About

I toyed with the idea of calling this blog ‘To Hell in a Handcart’ but instead I opted for the more sober ‘Minority View’. At times of crisis it’s important to remain optimistic, and I am hopeful that some of the ideas on these pages, while very much the minority view at present, will gradualy enter the mainstream and even have some impact going forward. I should stress that none of these ideas are especially orginal, or even new, but they are necessary if we are effectively to address current problems.

There can be no doubt that we humans, and the remarkable civilization we have created, seem to be at something of a crossroads: On the one hand, as Simon Jenkins writes, and Ian McWhirter concurs, there is a great deal of evidence for progress in respect of reducing extreme poverty, fewer people dying in wars and increasing life-expectancy across the globe. On the other hand, there are alarming signs that the engine of economic progress responsible for these and other gains, is fast running out of steam, and that established systems of governance are struggling in the face of electorates which feel their interests are no longer being represented.

In these circumstances it is rather negligent to suggest, as Simon does, that we should simply ‘believe that things will get better, for the excellent reason that they have always done so.’ The achievements of the past are no guarantee of continuing progress going forward. The tremendous gains of the latter half of the twentieth century were a consequence of the conscious efforts of many people who, having lived through the horrors of two world wars, were determined to create conditions in which such cataclysms could not be repeated. Much of their work has already been undone by a subsequent generation of ideologues who, with the memory of war and holocaust fading fast, took the world in a quite different direction.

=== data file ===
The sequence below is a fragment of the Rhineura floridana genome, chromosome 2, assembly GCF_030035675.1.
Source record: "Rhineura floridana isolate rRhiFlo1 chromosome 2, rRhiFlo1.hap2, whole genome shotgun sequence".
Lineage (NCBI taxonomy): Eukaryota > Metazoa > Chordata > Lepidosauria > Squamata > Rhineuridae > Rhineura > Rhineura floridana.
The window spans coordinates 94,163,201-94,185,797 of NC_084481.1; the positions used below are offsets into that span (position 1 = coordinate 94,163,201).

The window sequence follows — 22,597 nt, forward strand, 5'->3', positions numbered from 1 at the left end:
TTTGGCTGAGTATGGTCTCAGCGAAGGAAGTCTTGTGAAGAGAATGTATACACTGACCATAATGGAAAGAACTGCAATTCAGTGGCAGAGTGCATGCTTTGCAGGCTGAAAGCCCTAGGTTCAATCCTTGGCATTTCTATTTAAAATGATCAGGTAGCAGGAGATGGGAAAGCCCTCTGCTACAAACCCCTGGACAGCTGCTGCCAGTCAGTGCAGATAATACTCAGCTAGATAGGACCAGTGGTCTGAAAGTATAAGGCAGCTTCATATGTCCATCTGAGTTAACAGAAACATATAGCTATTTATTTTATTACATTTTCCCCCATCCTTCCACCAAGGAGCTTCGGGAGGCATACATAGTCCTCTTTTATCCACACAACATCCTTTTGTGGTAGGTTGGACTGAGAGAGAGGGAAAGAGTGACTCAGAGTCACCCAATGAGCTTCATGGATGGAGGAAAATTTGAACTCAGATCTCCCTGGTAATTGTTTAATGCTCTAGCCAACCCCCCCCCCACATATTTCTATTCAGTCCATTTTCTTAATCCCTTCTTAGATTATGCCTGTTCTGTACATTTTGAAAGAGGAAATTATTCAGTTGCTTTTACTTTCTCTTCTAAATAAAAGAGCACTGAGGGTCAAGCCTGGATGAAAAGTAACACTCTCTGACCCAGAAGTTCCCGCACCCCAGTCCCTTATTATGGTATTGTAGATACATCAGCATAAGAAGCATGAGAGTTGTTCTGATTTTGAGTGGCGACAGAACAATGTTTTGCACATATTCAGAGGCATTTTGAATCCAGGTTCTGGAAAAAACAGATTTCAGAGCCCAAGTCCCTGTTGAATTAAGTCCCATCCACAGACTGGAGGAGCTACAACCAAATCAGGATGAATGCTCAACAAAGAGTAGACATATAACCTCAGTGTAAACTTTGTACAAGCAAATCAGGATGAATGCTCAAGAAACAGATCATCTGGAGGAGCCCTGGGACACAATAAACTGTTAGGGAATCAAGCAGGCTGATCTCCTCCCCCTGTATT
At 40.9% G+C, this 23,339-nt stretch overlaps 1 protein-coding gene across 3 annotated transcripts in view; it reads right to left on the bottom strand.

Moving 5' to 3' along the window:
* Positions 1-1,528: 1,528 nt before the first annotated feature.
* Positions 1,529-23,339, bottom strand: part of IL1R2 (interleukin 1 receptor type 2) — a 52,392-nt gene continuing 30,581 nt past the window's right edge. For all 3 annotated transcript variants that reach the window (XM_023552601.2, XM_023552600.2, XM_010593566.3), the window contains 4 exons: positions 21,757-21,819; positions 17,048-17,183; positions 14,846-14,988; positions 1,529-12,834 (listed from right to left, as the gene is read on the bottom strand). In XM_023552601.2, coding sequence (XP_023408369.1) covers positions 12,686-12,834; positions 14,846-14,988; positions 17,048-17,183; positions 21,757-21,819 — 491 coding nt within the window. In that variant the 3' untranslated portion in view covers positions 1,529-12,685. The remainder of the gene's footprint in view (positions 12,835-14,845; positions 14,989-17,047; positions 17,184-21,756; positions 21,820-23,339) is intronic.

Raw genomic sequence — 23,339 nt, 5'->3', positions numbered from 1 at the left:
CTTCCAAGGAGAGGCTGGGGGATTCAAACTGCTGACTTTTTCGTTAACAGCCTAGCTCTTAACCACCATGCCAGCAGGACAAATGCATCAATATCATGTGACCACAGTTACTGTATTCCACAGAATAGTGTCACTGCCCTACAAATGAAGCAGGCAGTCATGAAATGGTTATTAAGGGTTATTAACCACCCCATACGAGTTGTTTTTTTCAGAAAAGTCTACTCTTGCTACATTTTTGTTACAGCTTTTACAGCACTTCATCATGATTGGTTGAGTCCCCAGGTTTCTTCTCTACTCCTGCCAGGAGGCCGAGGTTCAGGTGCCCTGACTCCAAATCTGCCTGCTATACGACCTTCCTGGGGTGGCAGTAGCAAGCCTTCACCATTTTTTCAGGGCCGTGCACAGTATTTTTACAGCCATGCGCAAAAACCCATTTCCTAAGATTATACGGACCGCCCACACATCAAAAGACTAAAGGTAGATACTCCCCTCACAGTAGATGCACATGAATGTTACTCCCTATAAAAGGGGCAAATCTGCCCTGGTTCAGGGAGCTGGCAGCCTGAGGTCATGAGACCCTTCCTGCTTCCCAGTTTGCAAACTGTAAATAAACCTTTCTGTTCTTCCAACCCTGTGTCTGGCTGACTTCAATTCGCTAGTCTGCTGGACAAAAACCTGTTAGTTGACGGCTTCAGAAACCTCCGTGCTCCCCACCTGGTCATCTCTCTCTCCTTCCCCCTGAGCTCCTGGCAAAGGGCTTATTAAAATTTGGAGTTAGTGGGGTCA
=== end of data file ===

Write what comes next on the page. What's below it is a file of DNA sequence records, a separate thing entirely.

On these pages I hope to explore how we might, collectively, plot a route through the 21st century to ensure that the world we leave our children and grandchildren is at least as viable and opportunity-laden as the one that we – and I write as someone in my early fifties – inherited from our parents.